The iwantmyname guide to blogging (and actually owning your content)

Math is hard. Running a marathon is hard. Writing on the web, no matter what anyone tells you, is not hard. In fact, it’s become so easy that you pick up a following writing nothing more than 140 character messages riddled with abbreviated words, hashtags, and @ replies.

What’s hard is writing words that matter. Evergreen content. Posts that, in a decade, people will still be able to read and discuss. This kind of writing requires a bit of planning, a bit of structure, and a willingness to forego the immediate “viral-ness” of social media—but if you stick with it, you’ll have a real collection of content that’ll withstand the fickle nature of the social web.

  1. Beware purely social platforms
  2. Unless you’re internet famous, branding is important
  3. Choosing the right blog hosting platform
  4. Always have an exit plan in mind
  5. Your domain name matters, but maybe less than you think

Beware purely social platforms

From Robert Scoble, circa 2011:

How do you best capture the EMOTION of your time? Blogging? Not for me anymore. Tweeting? Not for me anymore (I will continue being there, mostly to let people who won’t leave that system know what I’m doing and where I’m doing it — it has turned into a UI for my Facebook and Google behaviors). Facebooking? Yes. I’m still there and will be for forseeable future at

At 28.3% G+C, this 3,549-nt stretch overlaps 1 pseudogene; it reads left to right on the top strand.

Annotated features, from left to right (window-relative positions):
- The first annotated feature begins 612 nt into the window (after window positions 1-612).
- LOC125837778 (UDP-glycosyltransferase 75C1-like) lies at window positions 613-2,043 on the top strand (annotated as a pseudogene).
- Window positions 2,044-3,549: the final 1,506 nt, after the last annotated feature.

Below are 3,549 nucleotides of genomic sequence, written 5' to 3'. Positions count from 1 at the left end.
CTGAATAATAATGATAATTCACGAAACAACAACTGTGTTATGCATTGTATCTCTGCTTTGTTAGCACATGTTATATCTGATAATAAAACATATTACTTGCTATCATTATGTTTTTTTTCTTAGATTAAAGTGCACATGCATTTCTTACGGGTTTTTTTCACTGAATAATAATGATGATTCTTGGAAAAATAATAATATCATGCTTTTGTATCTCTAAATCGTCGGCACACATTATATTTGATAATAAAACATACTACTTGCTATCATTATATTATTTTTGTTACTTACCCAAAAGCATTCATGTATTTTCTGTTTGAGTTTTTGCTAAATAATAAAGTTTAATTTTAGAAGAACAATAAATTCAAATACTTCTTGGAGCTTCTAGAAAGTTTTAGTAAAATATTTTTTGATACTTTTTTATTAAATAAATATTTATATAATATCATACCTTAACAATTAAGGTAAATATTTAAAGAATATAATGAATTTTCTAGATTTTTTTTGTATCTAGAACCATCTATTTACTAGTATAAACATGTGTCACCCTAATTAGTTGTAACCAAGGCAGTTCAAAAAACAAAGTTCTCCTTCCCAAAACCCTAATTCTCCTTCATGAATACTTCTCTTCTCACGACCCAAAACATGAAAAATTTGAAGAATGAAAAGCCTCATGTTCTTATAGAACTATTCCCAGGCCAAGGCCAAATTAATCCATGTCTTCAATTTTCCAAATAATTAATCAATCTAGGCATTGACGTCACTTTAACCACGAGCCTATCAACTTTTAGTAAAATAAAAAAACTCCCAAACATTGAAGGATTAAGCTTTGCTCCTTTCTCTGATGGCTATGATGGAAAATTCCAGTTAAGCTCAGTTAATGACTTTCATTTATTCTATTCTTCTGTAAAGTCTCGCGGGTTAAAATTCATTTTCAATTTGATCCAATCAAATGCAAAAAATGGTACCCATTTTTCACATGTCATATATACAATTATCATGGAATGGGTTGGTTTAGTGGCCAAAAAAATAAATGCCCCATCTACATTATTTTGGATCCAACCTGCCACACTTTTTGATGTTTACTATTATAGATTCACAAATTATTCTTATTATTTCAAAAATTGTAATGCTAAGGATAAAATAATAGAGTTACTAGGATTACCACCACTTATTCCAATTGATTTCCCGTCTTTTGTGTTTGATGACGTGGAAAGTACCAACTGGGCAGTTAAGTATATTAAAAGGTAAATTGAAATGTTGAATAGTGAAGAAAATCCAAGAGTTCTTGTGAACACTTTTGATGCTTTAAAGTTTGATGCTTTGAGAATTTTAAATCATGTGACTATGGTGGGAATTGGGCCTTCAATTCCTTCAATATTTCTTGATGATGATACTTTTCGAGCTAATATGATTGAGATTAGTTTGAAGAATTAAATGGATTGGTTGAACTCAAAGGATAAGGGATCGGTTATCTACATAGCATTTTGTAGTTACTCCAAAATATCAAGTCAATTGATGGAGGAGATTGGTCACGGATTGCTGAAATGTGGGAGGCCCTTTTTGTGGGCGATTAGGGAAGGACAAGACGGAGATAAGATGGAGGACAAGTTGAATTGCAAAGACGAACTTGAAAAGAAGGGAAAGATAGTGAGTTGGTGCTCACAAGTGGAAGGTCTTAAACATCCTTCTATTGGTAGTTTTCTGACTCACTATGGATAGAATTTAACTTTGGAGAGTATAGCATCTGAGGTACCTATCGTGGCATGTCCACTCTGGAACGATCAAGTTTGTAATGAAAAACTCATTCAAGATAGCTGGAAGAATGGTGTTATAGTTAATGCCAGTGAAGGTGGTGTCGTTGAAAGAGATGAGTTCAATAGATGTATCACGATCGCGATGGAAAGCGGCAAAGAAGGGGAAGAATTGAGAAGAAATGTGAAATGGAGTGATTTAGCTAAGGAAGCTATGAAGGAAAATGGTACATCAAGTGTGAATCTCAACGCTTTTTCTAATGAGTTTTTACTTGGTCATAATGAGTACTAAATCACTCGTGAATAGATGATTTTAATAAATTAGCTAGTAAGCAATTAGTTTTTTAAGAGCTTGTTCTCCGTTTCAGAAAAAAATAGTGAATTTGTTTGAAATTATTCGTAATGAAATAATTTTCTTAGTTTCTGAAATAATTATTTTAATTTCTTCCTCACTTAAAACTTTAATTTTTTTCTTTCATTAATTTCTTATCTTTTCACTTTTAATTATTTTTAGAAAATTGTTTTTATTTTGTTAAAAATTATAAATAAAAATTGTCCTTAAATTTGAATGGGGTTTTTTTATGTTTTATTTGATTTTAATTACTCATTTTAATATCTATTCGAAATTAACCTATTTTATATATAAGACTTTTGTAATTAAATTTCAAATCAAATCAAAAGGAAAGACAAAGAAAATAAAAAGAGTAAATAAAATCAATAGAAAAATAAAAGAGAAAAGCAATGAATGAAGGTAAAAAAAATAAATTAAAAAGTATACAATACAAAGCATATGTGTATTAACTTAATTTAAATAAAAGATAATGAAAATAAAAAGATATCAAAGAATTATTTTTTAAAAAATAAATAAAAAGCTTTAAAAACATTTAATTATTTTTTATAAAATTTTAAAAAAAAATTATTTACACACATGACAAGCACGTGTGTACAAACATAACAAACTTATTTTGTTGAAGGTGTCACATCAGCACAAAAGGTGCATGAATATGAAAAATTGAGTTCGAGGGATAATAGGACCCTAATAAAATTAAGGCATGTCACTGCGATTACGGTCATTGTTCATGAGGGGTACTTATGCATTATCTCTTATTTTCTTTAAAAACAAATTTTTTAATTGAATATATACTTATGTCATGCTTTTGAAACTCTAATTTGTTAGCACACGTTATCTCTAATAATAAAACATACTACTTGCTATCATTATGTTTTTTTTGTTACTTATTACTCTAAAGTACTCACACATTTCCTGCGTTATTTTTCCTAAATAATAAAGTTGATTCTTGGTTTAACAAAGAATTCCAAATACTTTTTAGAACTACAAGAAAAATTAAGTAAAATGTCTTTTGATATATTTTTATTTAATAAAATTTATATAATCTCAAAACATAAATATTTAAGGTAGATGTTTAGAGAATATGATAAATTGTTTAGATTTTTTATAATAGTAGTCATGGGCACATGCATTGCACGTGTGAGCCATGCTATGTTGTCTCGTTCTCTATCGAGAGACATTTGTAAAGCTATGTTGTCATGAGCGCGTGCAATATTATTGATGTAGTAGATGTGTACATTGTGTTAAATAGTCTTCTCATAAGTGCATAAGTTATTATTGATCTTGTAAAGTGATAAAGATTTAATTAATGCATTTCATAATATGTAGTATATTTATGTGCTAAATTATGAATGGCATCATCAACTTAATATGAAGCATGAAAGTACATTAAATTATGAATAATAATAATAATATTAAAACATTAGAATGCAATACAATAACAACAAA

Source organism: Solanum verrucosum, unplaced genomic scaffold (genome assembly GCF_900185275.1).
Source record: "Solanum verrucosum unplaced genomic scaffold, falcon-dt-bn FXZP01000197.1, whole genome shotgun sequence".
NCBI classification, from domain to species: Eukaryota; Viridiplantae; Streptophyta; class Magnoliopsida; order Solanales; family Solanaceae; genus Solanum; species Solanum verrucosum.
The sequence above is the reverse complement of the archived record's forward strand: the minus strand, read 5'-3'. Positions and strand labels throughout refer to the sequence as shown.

But my hub is Google+.

In a past life, Robert Scoble was one of the many go-to industry insiders worth reading. But for most of this decade, he’s “pivoted” from blogging to social media to pursue the active engagement social media brings—and has been a pretty vocal advocate for the rest of us doing the same. His results though don’t seem all that rewarding.

Exhibit 1 is his love affair with Google+. He poured years of content into that platform, amassed nearly seven million followers, and is now perhaps the biggest boat on a dried up lake. Google+ is pretty much a dead platform these days, and the content on it might as well not exist. Now, Scoble’s primarily on Facebook, posting multiple times a day on a platform known for spotty content delivery unless you’re willing to pay to promote it. (On a personal note, our Facebook posts routinely get delivered to only 15% of our audience—hardly something we’d like to pour too much time into.)